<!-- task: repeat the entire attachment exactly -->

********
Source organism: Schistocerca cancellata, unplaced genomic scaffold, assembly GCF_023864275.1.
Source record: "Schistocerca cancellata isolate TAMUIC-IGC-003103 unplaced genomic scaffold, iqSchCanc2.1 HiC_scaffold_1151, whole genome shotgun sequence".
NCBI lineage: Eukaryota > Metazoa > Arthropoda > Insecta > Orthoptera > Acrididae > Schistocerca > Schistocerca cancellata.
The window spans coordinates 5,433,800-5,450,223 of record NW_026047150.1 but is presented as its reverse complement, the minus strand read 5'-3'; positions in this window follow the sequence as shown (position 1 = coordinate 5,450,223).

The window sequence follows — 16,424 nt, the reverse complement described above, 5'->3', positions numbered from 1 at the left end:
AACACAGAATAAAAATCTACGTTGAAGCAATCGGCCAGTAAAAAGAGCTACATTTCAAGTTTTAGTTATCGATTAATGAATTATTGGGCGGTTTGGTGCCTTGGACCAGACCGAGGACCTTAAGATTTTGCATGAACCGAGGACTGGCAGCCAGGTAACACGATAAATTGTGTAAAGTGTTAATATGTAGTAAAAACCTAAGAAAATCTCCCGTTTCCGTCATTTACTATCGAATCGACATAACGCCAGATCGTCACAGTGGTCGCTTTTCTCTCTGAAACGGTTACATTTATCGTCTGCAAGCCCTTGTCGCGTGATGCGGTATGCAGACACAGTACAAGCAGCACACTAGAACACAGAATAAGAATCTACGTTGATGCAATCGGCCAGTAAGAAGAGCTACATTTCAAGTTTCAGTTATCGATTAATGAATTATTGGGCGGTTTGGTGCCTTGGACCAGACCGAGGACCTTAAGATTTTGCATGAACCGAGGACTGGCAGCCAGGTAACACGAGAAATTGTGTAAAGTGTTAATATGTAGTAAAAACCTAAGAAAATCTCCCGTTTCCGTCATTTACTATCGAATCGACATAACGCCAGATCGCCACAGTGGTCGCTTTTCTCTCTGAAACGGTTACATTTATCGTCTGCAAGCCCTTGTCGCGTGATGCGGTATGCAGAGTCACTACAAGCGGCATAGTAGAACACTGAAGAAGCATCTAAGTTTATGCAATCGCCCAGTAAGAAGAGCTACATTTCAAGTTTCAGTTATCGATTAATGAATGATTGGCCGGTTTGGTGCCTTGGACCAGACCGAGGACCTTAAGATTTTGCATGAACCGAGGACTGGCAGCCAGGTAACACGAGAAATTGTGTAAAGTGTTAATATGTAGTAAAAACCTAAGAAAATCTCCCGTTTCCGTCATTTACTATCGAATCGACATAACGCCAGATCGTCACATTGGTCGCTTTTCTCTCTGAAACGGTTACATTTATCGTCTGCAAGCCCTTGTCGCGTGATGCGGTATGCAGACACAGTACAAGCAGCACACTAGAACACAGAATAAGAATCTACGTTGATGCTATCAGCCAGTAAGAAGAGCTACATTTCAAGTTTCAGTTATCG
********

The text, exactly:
Source organism: Schistocerca cancellata, unplaced genomic scaffold, assembly GCF_023864275.1.
Source record: "Schistocerca cancellata isolate TAMUIC-IGC-003103 unplaced genomic scaffold, iqSchCanc2.1 HiC_scaffold_1151, whole genome shotgun sequence".
NCBI lineage: Eukaryota > Metazoa > Arthropoda > Insecta > Orthoptera > Acrididae > Schistocerca > Schistocerca cancellata.
The window spans coordinates 5,433,800-5,450,223 of record NW_026047150.1 but is presented as its reverse complement, the minus strand read 5'-3'; positions in this window follow the sequence as shown (position 1 = coordinate 5,450,223).

The window sequence follows — 16,424 nt, the reverse complement described above, 5'->3', positions numbered from 1 at the left end:
AACACAGAATAAAAATCTACGTTGAAGCAATCGGCCAGTAAAAAGAGCTACATTTCAAGTTTTAGTTATCGATTAATGAATTATTGGGCGGTTTGGTGCCTTGGACCAGACCGAGGACCTTAAGATTTTGCATGAACCGAGGACTGGCAGCCAGGTAACACGATAAATTGTGTAAAGTGTTAATATGTAGTAAAAACCTAAGAAAATCTCCCGTTTCCGTCATTTACTATCGAATCGACATAACGCCAGATCGTCACAGTGGTCGCTTTTCTCTCTGAAACGGTTACATTTATCGTCTGCAAGCCCTTGTCGCGTGATGCGGTATGCAGACACAGTACAAGCAGCACACTAGAACACAGAATAAGAATCTACGTTGATGCAATCGGCCAGTAAGAAGAGCTACATTTCAAGTTTCAGTTATCGATTAATGAATTATTGGGCGGTTTGGTGCCTTGGACCAGACCGAGGACCTTAAGATTTTGCATGAACCGAGGACTGGCAGCCAGGTAACACGAGAAATTGTGTAAAGTGTTAATATGTAGTAAAAACCTAAGAAAATCTCCCGTTTCCGTCATTTACTATCGAATCGACATAACGCCAGATCGCCACAGTGGTCGCTTTTCTCTCTGAAACGGTTACATTTATCGTCTGCAAGCCCTTGTCGCGTGATGCGGTATGCAGAGTCACTACAAGCGGCATAGTAGAACACTGAAGAAGCATCTAAGTTTATGCAATCGCCCAGTAAGAAGAGCTACATTTCAAGTTTCAGTTATCGATTAATGAATGATTGGCCGGTTTGGTGCCTTGGACCAGACCGAGGACCTTAAGATTTTGCATGAACCGAGGACTGGCAGCCAGGTAACACGAGAAATTGTGTAAAGTGTTAATATGTAGTAAAAACCTAAGAAAATCTCCCGTTTCCGTCATTTACTATCGAATCGACATAACGCCAGATCGTCACATTGGTCGCTTTTCTCTCTGAAACGGTTACATTTATCGTCTGCAAGCCCTTGTCGCGTGATGCGGTATGCAGACACAGTACAAGCAGCACACTAGAACACAGAATAAGAATCTACGTTGATGCTATCAGCCAGTAAGAAGAGCTACATTTCAAGTTTCAGTTATCG